Save The Bees! New Study Finds Probiotics Can Help More Than Just Humans
Bees have immune systems, too—and a new study published in Nature finds that the key to saving our bees may be something that we've come to know and love ourselves for their immune-boosting properties: probiotics.
"Probiotics aren't just for humans," says lead author Gregor Reid, Ph.D, Chief Scientist of SeedLabs. "Our idea was that if you could use beneficial microbes to stimulate the immune response or attack the pathogens that are infecting the hives, then maybe we can help save the bees."
It's no secret that bees are essential to our lives (one out of every four bites of food people take is courtesy of bee pollination, according to the United States Department of Agriculture), but they’re becoming an increasingly vulnerable population. Due to how many pesticides we use in our plants and crops, bees' immune systems become compromised and are unable to fight back against harmful viruses and pathogens.
While the future of bees has been looking pretty bleak, a group of researchers at Western and Lawson thought that perhaps introducing bees to probiotics might strengthen their immune systems and allow them to fight off diseases that are killing them by the masses.
"Bee colonies are really interesting little microcosms of biology," says co-lead researcher, Graham Thompson, Ph.D. "There are lots of individuals bees, but they are all genetically related and they are living in a close confined space. They are all very susceptible to contagious disease and they are demographically disposed to outbreaks." That being said, if you infect one bee, you very well might infect them all.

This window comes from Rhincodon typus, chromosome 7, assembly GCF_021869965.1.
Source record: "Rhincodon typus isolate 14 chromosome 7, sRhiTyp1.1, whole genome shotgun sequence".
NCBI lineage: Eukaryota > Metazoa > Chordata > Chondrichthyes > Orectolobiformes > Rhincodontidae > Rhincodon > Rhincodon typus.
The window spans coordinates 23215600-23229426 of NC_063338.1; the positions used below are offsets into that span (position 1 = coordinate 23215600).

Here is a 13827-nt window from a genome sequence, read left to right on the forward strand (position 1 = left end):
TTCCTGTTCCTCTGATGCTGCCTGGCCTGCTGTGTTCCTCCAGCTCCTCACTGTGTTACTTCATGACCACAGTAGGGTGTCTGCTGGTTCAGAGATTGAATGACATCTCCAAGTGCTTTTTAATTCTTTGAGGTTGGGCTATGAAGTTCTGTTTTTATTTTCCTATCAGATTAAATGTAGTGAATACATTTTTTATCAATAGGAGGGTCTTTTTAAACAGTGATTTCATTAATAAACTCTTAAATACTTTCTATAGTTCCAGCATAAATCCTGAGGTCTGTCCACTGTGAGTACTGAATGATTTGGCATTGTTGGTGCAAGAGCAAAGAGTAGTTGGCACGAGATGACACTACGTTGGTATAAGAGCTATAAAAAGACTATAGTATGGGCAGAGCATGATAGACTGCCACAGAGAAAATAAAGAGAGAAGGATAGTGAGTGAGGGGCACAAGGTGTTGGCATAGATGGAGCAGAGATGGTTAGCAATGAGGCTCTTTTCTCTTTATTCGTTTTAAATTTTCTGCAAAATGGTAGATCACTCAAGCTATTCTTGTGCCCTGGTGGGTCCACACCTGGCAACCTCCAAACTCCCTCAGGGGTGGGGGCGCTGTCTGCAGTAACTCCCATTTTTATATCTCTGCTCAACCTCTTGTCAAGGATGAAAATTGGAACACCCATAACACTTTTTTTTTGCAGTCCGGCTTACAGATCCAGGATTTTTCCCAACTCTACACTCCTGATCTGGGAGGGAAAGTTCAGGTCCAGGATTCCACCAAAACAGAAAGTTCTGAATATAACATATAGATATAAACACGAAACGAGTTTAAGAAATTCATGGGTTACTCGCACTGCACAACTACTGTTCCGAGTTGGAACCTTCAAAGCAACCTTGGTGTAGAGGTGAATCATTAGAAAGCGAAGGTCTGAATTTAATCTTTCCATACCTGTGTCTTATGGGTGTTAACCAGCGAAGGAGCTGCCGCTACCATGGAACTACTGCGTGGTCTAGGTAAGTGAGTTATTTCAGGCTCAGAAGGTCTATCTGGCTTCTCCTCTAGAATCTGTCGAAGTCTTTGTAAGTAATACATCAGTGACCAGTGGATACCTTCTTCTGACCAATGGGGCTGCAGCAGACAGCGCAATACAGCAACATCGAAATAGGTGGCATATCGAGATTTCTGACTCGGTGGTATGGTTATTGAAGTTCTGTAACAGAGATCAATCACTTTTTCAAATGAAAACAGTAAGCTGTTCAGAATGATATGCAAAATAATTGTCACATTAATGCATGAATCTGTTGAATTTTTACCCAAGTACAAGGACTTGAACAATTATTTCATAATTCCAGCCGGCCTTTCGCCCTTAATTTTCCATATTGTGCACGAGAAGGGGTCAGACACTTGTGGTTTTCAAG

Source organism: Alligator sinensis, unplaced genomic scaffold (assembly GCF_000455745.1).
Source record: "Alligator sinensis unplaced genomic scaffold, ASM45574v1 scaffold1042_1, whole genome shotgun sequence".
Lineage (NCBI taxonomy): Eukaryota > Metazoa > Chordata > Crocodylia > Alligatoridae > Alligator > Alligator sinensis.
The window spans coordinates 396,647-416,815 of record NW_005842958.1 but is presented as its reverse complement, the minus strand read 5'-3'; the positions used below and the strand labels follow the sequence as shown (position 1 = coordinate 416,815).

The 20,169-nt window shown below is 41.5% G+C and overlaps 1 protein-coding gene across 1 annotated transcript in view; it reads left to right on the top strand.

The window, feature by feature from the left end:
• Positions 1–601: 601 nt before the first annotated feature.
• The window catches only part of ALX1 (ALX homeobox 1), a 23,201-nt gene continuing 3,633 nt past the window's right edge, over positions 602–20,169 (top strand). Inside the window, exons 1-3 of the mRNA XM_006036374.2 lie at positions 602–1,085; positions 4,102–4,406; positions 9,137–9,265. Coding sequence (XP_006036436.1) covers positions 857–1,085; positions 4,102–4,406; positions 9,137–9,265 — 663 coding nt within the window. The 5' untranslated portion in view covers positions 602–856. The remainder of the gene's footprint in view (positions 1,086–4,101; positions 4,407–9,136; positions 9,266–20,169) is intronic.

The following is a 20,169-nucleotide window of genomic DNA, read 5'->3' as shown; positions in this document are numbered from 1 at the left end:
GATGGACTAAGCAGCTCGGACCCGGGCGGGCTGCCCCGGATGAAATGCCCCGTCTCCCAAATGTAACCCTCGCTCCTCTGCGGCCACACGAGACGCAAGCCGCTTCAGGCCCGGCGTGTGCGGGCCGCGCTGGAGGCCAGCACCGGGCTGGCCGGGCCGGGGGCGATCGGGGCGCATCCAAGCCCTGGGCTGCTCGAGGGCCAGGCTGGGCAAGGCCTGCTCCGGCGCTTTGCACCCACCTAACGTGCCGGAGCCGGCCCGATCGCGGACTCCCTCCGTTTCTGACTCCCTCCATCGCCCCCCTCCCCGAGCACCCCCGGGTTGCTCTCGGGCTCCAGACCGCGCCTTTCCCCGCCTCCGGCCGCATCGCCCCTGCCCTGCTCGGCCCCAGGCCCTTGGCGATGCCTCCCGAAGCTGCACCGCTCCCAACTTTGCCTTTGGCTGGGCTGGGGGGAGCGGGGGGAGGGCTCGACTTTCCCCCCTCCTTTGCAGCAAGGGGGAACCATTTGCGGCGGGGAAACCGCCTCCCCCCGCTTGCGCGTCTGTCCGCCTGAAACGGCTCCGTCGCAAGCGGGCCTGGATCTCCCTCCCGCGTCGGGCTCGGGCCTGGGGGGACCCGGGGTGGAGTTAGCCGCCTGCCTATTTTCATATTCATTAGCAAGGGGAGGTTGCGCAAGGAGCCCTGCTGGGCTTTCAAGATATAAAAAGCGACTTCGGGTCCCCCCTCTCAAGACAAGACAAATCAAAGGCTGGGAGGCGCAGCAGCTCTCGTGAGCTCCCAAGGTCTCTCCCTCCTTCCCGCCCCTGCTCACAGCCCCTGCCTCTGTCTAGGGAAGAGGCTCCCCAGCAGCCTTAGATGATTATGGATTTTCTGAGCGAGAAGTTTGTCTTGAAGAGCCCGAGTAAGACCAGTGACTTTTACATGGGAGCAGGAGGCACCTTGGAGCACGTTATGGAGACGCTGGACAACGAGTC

To see whether they could protect bees against contagious disease, researchers supplemented honeybee food with probiotics, which they adorably named BioPatties, to see how the hive would respond to a certain bacterial disease called American Foulbrood.
They found that, like us, bees thrive on gut-healing, immune-boosting probiotics—the beehives treated with probiotics were able to reduce the pathogen by 99%, and their survival rates skyrocketed. When the researchers examined these bees in their lab, they found that it was their increased immunity that gave them the newfound strength to fight the American Foulbrood disease.
The researchers are hopeful that this experiment will ensure the survival of the bee population (and every other species, for that matter). "Long term we hope to add a viable, practical and available treatment alternative to chemicals and antibiotics that beekeepers can readily adopt into their bee-keeping habits to help prevent colony collapse," says Thompson.
It looks like science is finally taking necessary action to help save the bees (!!!). Despite this exciting step forward for environmentalists and beekeepers alike, it's even more interesting to see how probiotic supplements can help more than just human health. Probiotics have already infiltrated items like dog treats and cat food, but never have they been so important for the survival of an entire species.
If anything, this research goes to show that probiotics can be—quite literally—lifesavers.
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